"In 2017, Iraq legally removed Palestinians citizenship from all Palestinian Arabs living there. The European media barely gave this any attention. It is a typical example of the Anglo-Saxon journalist expression “no Jews, no news.” The obsession with Jews is an old deviation of the European moral compass. Conflicts where Jews are involved are usually given the highest priority by editors. This leads to news distortion.
“The Palestinians have understood that they do not have any news value without involving Jews. They know that demonstrations in Gaza at the Israeli border are always news. There is no indication that Dutch correspondents understand that the Palestinians are using them. Their instinctive involvement overshadows their judgment.
"If the love of the European journalist for the Palestinian Arabs derives from the aversion for the Jews and Israel, that is also unconscious. I think it plays a rather minor role. More important is the general conscious or unconscious European obsession with the Jews and Israel. We should be aware that the sympathy that we see in mainstream European media for Palestinians is related to this. This fixation has been common in Western culture for centuries. What we see now continues this obsession unintentionally and perhaps instinctively.
"The Palestinian Arab has attained a symbolic function in the media. The sympathy has become a sign of moral justice. Other nations who have suffered do not have this symbolic function. Symbolic functions are not relative.
“To mention one typical Dutch example: people from the Moluccans, an island group in Indonesia, are the victims of Dutch colonialism. They suffered the most merciless example of exploitation in history. Part of them are refugees, others indigenous and exotic. They have been fighting in vain for decades for their own state. They should qualify for a powerful solidarity story. That doesn't exist because their main opponent, the Indonesian Republic, is also considered a victim of the centuries old Dutch colonialism.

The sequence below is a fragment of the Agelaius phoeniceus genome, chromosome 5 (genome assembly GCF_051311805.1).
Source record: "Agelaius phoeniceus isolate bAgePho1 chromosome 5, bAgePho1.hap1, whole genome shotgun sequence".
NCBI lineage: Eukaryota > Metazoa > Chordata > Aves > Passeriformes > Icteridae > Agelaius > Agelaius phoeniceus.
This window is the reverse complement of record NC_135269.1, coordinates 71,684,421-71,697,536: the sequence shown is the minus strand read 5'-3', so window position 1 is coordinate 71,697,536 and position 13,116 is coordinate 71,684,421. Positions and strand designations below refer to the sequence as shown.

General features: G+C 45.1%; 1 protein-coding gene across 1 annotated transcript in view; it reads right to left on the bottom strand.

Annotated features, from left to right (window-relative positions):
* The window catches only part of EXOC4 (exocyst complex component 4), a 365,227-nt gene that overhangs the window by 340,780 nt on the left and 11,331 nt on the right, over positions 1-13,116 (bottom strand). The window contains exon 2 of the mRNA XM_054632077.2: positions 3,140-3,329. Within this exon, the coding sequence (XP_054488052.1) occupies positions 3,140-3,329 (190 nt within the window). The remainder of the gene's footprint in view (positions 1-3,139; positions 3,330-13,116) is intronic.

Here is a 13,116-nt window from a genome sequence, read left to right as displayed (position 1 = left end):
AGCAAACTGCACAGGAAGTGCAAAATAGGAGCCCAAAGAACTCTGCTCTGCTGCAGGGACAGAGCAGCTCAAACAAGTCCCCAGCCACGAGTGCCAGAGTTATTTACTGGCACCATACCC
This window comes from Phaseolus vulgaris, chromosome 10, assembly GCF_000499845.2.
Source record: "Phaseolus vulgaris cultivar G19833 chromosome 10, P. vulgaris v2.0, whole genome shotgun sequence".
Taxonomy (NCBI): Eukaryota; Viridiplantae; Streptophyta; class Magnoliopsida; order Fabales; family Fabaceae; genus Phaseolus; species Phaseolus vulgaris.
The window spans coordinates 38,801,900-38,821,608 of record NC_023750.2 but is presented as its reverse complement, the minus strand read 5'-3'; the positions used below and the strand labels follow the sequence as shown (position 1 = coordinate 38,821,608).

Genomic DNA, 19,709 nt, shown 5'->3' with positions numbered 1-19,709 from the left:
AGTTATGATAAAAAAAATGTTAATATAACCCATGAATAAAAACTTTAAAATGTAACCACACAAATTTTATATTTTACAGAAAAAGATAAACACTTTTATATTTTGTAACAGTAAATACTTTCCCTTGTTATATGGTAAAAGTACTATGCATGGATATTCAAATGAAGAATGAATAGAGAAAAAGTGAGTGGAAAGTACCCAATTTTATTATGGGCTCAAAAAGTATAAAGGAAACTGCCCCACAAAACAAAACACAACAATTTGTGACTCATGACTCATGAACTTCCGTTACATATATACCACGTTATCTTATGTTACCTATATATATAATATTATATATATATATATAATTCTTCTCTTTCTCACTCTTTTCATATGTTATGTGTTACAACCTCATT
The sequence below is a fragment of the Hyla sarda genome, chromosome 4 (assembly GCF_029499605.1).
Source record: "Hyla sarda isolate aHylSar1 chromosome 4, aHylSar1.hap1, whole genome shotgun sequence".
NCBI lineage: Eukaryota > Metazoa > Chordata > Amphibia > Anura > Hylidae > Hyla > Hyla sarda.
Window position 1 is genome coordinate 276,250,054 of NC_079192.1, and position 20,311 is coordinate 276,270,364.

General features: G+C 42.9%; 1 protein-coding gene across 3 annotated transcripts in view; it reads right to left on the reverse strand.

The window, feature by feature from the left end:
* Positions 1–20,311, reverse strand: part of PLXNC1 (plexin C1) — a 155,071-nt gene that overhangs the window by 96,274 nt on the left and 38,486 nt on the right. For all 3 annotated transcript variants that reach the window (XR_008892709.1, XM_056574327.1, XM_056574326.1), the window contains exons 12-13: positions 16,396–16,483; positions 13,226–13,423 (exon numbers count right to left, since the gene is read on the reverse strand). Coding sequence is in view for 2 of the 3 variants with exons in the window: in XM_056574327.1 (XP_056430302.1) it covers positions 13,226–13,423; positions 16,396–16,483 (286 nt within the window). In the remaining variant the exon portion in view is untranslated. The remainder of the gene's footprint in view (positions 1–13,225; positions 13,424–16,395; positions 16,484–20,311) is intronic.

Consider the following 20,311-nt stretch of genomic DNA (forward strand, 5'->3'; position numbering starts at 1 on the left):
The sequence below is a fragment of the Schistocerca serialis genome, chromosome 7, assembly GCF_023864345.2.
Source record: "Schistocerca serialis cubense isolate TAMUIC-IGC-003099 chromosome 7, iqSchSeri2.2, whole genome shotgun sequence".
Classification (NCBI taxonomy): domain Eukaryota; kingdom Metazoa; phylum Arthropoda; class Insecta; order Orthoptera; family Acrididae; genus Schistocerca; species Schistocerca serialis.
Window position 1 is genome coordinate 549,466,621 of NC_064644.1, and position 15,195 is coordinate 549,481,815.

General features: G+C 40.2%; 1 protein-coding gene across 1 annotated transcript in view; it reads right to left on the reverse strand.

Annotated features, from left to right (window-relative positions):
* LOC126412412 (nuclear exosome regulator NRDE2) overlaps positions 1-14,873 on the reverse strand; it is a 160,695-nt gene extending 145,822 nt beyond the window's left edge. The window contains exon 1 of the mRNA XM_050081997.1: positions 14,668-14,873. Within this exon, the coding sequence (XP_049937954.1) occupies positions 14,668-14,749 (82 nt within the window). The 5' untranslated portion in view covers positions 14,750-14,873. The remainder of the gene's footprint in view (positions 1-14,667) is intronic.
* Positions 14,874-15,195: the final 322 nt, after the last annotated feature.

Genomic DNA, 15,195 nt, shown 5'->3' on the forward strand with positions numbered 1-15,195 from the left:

"An additional big problem in the Netherlands is the NOS. For decades this public news broadcaster provides misleading information. There should be an independent investigation of how NOS deals with the Palestinian-Israel conflict. Yet the chance that this will happen is very small. Two things are not allowed in the Dutch mainstream media: Don't touch the Palestinian Arabs and don't criticize the media.”
Van Diggele explains: "Everything can be mentioned in Dutch newspapers, radio and television: failing politicians and authorities, adultery and sex. One thing is not permitted, the Palestinian cannot be subject to criticism. He is a powerless and indisputable victim of fifty years of Israeli occupation. He merits protection, which brings us automatically to journalism: journalists can write about everything, but woe to those who look critically at the state of journalism.
“Readers, listeners and viewers of mainstream media pay the price. They gave their mandate to the journalist in full confidence. This trust has been severely damaged. They count on receiving the entire story, but they get only a biased half-version. Under these conditions, is a balanced viewpoint even possible? Probably not. This injustice is what I want to draw attention to.”
Dr. Manfred Gerstenfeld is the emeritus Chairman of the Jerusalem Center for Public Affairs. He has been a strategic advisor for more than thirty years to some of the Western world’s leading corporations. Among the honors he received was the 2019 International Lion of Juda Award of the Canadian Institute for Jewish Research paying tribute to him as the recognized leading international authority on contemporary antisemitism. His main book on the subject is: The War of a Million Cuts The struggle against the delegitimization of Israel and the Jews and the growth of New antisemitism.